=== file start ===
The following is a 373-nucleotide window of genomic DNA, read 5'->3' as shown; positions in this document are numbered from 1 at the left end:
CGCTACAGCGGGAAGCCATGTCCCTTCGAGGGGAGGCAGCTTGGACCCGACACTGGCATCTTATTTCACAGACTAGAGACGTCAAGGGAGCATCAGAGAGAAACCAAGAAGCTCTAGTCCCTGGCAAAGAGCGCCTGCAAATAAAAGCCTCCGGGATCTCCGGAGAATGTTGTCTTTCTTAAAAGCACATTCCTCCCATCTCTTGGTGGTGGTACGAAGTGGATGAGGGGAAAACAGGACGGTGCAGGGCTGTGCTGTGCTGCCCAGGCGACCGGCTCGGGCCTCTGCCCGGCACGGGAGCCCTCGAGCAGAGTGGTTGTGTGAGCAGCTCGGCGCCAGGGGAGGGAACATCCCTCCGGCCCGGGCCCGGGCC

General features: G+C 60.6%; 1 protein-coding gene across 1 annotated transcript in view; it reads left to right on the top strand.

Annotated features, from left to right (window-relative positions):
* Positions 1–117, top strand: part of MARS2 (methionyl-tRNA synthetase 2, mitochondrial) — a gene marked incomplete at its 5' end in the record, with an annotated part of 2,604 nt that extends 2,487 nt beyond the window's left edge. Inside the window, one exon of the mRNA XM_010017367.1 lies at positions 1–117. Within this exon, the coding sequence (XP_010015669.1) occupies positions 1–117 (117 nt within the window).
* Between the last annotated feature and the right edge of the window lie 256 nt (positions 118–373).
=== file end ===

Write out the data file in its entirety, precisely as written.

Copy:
The following is a 373-nucleotide window of genomic DNA, read 5'->3' as shown; positions in this document are numbered from 1 at the left end:
CGCTACAGCGGGAAGCCATGTCCCTTCGAGGGGAGGCAGCTTGGACCCGACACTGGCATCTTATTTCACAGACTAGAGACGTCAAGGGAGCATCAGAGAGAAACCAAGAAGCTCTAGTCCCTGGCAAAGAGCGCCTGCAAATAAAAGCCTCCGGGATCTCCGGAGAATGTTGTCTTTCTTAAAAGCACATTCCTCCCATCTCTTGGTGGTGGTACGAAGTGGATGAGGGGAAAACAGGACGGTGCAGGGCTGTGCTGTGCTGCCCAGGCGACCGGCTCGGGCCTCTGCCCGGCACGGGAGCCCTCGAGCAGAGTGGTTGTGTGAGCAGCTCGGCGCCAGGGGAGGGAACATCCCTCCGGCCCGGGCCCGGGCC

General features: G+C 60.6%; 1 protein-coding gene across 1 annotated transcript in view; it reads left to right on the top strand.

Annotated features, from left to right (window-relative positions):
* Positions 1–117, top strand: part of MARS2 (methionyl-tRNA synthetase 2, mitochondrial) — a gene marked incomplete at its 5' end in the record, with an annotated part of 2,604 nt that extends 2,487 nt beyond the window's left edge. Inside the window, one exon of the mRNA XM_010017367.1 lies at positions 1–117. Within this exon, the coding sequence (XP_010015669.1) occupies positions 1–117 (117 nt within the window).
* Between the last annotated feature and the right edge of the window lie 256 nt (positions 118–373).